the four primary industrial zones are still dominant, however, secondary industrial regions are making great strides; many developed economies have been expanding into tertiary, quaternary and quinary activities - diverting (or outsourcing) more manufacturing to other regions (e.g., China, India, Four Tigers, Thailand, Malaysia, Indonesia, Vietnam, ...).
NIMBY is an acronym for "not in my backyard;" it's used to describe opposition by residents to a proposal for a new development close to them. Examples may include, but are not limited to tall buildings, wind turbines, landfills, incinerators, power plants, prisons, mobile telephone network masts, and especially transportation improvements (e.g. new roads, passenger railways or highways.
a set of interconnected nodes without a center (e.g., financial, transportation, communication, governmental, ...) with modern [information] technology, networks enable globalization to occur and create a higher degree of interaction and interdependence than ever before.
Mass production: (assembly line production/Fordism)
industrial arrangement of machines, equipment, and workers for continuous flow of work pieces in mass production operations, each movement of material is made as simple and short as possible. Important because it allowed for goods to be produced at a rate comparable to the demand for many of those products, made for more efficient manufacturing industries.
Lean production: (lean manufacturing/Toyotism)
production that is centered around creating more value with less work; using modern transportation, efficiency is maximized by obtaining components and parts through just-in-time delivery from varying competing companies around the world (as opposed to keeping large stockpiles in warehouses as in mass production); this is largely a system pioneered by the Toyota Motor Corporation (can also be described as flexible accumulation (of components)).
Global (New international) division of labor
phenomenon whereby corporations and others can draw from labor markets around the world ; made possible through improvements in communication and transportation systems (resulting in time-space compression)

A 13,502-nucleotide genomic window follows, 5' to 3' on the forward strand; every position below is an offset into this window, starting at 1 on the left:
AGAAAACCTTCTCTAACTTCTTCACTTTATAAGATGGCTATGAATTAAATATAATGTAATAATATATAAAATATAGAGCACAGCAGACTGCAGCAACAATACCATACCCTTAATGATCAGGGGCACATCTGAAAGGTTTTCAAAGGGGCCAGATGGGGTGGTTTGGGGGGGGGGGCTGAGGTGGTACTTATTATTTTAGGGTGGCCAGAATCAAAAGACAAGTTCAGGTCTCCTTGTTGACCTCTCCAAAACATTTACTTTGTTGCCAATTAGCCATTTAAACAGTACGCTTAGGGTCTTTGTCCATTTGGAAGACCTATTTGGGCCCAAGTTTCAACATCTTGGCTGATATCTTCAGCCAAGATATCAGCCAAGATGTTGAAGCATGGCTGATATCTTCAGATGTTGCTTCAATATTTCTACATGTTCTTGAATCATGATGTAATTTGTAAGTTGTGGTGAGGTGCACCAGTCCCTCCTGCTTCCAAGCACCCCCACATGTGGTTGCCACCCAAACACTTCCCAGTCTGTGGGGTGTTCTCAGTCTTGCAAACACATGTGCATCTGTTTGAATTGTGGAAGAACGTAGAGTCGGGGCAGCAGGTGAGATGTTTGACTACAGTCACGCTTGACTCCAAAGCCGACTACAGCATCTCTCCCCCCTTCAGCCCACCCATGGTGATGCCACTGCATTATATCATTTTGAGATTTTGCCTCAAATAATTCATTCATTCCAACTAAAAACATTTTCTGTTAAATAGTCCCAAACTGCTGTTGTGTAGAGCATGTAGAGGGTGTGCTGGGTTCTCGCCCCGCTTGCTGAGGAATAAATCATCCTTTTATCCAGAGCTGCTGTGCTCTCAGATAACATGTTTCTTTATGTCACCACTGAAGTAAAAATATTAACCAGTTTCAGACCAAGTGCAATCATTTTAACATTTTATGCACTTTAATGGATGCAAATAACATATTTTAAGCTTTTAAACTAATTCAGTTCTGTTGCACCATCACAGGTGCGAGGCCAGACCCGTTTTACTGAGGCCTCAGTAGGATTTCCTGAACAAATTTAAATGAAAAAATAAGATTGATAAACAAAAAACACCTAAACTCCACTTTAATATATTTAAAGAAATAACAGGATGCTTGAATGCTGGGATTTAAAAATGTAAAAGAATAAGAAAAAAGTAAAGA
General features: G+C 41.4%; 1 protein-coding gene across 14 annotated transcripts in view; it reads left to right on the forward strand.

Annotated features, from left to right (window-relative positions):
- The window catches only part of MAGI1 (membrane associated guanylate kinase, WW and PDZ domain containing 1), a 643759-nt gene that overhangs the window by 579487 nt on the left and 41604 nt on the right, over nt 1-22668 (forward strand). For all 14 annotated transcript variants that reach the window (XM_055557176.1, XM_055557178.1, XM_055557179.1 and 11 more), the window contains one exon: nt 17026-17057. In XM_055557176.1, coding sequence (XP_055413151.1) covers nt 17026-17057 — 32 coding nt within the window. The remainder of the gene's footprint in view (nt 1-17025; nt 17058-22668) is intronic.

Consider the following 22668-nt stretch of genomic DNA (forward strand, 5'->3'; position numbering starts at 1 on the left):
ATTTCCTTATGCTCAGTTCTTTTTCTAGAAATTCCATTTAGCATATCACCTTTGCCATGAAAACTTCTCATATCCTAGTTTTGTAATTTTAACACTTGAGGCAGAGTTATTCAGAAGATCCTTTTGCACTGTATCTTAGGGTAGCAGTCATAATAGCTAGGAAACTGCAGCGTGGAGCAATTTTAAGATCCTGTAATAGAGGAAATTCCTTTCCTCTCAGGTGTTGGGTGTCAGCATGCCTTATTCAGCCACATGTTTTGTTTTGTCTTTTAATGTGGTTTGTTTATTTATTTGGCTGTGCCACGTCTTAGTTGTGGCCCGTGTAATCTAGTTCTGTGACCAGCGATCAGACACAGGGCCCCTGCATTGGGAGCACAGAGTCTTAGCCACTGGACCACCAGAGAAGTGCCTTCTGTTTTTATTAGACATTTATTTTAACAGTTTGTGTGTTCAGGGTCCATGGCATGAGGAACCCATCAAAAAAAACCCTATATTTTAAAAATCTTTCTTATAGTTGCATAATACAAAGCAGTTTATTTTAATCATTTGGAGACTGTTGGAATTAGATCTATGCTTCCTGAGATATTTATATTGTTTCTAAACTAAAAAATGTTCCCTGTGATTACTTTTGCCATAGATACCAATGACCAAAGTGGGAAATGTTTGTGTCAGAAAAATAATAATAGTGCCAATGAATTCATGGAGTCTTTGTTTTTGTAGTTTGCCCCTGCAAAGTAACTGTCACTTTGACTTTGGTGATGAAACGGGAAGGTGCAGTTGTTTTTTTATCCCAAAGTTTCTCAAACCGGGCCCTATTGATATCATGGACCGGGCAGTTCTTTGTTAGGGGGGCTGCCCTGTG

- The NIDL is a system of spatial disaggregation - high tech and final assembly (core),
manufacturing (increasingly in the semi-periphery), raw materials (many from the periphery)
(turning over production in part or in total) to another firm or business outside of the country (offshoring - specifically refers to moving production overseas (e.g., China)).
Measures of development
used to distinguish LDCs from MDCs. They include GDP, literacy rate, life expectancy, caloric intake, etc.
-GDP: (gross domestic product)
the total value of goods and services produced in a year in a given country. The value varies greatly between MDCs and LDCs and is one of the best indicators of development.
-GNP: (gross national product)
similar to GDP except that includes income that people earn abroad.
-GNI PPP: (gross national income with purchasing power parity)
PPP takes into account price differences between countries. Usually goods in LDCs are priced lower, so this makes the difference between LDCs and MDCs less.
-HDI: (human development index
an aggregate index of development, which takes into account economic, social and demographic factors, using GDP, literacy and education, and life expectancy.
PQL (physical quality of life index)
based on literacy rate, infant mortality rate, and life expectancy at age one.
Calorie consumption
as a percentage of daily requirement is an important index of development. People in MDCs generally consume more than 130% of their daily requirements, but most people in LDCs barely get enough to sustain themselves (e.g., Sub-Saharan Africa).
Core-periphery model
describes the pattern of distribution of the MDCs and LDCs. When the earth is viewed from the North Pole (azimuthal), the MDCs are clustered near the center of the map (core) while the LDCs are near the edges (periphery).
World Systems Theory: (Immanuel Wallerstein)
illuminated by a three-tier structure (core, semi-periphery, periphery); refers to perspective that seeks to explain the dynamics of the "capitalist world economy" as a "total social system". Important because explains the power hierarchy in which powerful and wealthy "core" societies dominate and exploit weak and poor peripheral societies.
Liberal Models